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John Harrison bringing his act to 91st Molalla Buckeroo


The PRCA barrelman joined the circuit in 1999 as a trick rider, transitioned to comedy 11 years ago, and was named the PRCA Comedy Act of the Year in 2012.

by: PHOTO COURTESY OF JOHN HARRISON - PRCA barrelman John Harrison, the pro circuit's 2012 Clown Act of the Year, is scheduled to appear at the 91st Molalla Buckeroo Rodeo.John Harrison joined the Professional Rodeo Cowboys Association in 1999, but has never been to the Molalla Buckeroo.

That’s about to change.

Harrison, the 35-year-old barrelman/clown from Soper, Okla., is among the featured attractions scheduled to appear at the 91st Molalla Buckeroo PRCA Rodeo on July 2-5.

There are five performances on the docket, including two shows on Independence Day.

The Pioneer caught up with Harrison by phone earlier this month while he was traveling to a rodeo in Garden City, Kan., with his wife Carla and their three children — 6-year-old daughter Addison, 4-year-old son Cazwell, and 1-year-old daughter Billie.

“We’re going to bring, hopefully, a little element of surprise to Molalla — stuff that they wouldn’t expect out of your basic rodeo clown,” Harrison said. “We’ve got horses that we haul with us that we use in some acts, and then just a lot of off-the-cuff, impromptu stuff.

“That’s how I like to roll. I’m looking forward to it. It’ll be fun.”

Harrison is the grandson of former world champion bull rider Freckles Brown, so he grew up in a rodeo family. He broke into the PRCA as a trick rider and trick roper, and then transitioned into doing comedy full-time in 2003.

by: PHOTO COURTESY OF JOHN HARRISON - PRCA barrelman John Harrison spent last Fourth of July working the rodeo in Mandan, N.D.He was the barrelman at the 2013 Wrangler National Finals Rodeo -- a career first following three previous NFR appearances as an opening act -- and he has been nominated for the PRCA Comedy Act of the Year every year since 2004, winning the title in 2012.

The Fourth of July holiday is one of the busiest weekends on the rodeo calendar, creating a high demand for Harrison’s services.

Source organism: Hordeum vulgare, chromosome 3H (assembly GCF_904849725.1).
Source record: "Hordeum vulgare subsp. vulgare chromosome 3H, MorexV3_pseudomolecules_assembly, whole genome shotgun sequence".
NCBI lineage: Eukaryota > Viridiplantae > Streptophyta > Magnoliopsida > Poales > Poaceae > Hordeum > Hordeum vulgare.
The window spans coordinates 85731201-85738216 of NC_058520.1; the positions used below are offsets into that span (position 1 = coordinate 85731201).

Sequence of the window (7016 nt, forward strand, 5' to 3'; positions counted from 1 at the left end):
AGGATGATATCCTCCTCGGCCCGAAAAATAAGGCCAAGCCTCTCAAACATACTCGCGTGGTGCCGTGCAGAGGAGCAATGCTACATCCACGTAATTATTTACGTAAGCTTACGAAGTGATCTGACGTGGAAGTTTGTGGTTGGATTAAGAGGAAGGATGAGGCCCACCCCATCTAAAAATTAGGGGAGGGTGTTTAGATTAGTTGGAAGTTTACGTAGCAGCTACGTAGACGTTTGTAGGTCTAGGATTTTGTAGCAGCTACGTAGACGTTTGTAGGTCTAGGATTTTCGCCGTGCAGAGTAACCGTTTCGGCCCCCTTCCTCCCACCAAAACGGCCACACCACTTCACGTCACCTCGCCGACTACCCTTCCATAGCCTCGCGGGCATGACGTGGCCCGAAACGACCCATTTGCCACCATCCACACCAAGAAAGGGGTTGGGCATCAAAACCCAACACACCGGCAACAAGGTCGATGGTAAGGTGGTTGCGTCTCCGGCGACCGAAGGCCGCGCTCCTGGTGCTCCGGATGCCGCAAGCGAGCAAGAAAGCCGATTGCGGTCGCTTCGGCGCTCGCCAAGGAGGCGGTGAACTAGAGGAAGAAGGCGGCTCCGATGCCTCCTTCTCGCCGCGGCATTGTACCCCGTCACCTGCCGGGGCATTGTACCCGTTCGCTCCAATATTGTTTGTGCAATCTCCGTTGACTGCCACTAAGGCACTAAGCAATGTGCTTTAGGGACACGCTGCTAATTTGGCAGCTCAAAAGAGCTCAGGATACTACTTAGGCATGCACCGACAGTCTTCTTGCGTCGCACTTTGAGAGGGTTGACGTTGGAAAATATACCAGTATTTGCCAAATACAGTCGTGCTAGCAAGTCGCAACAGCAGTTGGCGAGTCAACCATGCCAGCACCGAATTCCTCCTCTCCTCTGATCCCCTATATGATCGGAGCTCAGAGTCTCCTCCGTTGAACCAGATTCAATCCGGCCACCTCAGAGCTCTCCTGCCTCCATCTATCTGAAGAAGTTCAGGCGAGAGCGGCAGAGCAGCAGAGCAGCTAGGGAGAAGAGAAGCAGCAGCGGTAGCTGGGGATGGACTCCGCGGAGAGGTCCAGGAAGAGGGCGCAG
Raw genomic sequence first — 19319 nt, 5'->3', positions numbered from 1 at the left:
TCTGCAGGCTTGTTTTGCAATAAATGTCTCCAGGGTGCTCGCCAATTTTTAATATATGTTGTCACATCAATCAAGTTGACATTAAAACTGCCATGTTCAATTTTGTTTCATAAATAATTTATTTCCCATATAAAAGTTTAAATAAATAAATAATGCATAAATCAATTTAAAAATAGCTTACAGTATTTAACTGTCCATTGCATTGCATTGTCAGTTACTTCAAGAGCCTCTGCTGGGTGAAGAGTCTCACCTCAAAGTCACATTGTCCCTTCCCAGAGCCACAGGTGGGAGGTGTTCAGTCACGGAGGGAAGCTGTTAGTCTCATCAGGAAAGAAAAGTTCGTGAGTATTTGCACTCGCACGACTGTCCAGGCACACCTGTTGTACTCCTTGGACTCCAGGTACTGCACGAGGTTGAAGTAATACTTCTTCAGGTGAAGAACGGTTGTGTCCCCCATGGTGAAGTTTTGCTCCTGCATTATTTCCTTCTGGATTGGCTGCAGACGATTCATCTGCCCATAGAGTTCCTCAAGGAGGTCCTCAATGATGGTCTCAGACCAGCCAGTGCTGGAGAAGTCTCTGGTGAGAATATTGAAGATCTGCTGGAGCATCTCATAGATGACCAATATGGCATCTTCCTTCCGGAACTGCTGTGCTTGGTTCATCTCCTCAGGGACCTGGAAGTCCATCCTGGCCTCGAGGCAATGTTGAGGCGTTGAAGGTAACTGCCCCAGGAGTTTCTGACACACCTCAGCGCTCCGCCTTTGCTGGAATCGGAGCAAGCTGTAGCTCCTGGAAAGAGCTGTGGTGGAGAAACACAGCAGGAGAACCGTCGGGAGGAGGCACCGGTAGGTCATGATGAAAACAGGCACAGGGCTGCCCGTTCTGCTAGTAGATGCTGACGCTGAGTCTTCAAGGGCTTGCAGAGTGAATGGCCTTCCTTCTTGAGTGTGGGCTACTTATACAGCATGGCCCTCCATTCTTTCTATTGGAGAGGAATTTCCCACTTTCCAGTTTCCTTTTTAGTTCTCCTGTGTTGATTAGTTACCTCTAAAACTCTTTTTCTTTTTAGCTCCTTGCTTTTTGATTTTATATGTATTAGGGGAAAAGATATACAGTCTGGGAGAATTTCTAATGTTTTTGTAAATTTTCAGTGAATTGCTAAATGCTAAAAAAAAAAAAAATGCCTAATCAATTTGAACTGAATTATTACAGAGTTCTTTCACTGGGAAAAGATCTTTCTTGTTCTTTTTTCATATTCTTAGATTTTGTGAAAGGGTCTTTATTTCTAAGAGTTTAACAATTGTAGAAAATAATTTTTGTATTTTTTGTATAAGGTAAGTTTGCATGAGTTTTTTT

“You’re always crazy busy that weekend,” said Harrison, who spent last Independence Day performing in Mandan, N.D. “I stay so busy in the Midwest, it’s hard to go out to the West Coast unless you have a run of three or four rodeos together.

“I’m in Prinveville the week before Molalla, and then I go down to central California for Salinas.”

Harrison, who is scheduled to appear at rodeos in Hermiston and Canby in August, said his career as a comedy act could continue into his 60s. As for trick riding, he’s less certain.

“If I can get another 15 years out of my body, I’ll be good,” Harrison said. “It’s pretty hard on you. It’s hard on your knees. I’ve had knee surgery on both knees and shoulder surgery and haven’t been too far off from needing a hip, so it’s pretty hard on a fellah.”

The last time Harrison suffered a serious injury was when he blew out his right knee at a rodeo in Shreveport, LA., in the fall of 2012.

So, what happened?

“I’d like to tell you it was from years of trick riding,” he said. “But what happened was I did a satire of rhythmic gymnastics and I was running around the arena in a one-piece spandex outfit and came down wrong and my knee went.

“It was probably the safest act that I do -- the one that you least think you can get hurt performing.”

So, that stunt is no longer a part of the act, right?

“No, we do it every once in awhile,” Harrison said. “We might do it in Molalla. We don’t know for sure. I’ve got a bunch of different stuff that I bring.

“I feel good right now. Hopefully when I get to Molalla, I’ll feel good. I don’t plan on getting hurt … again … ever.”

Jim Beseda / This email address is being protected from spambots. You need JavaScript enabled to view it.

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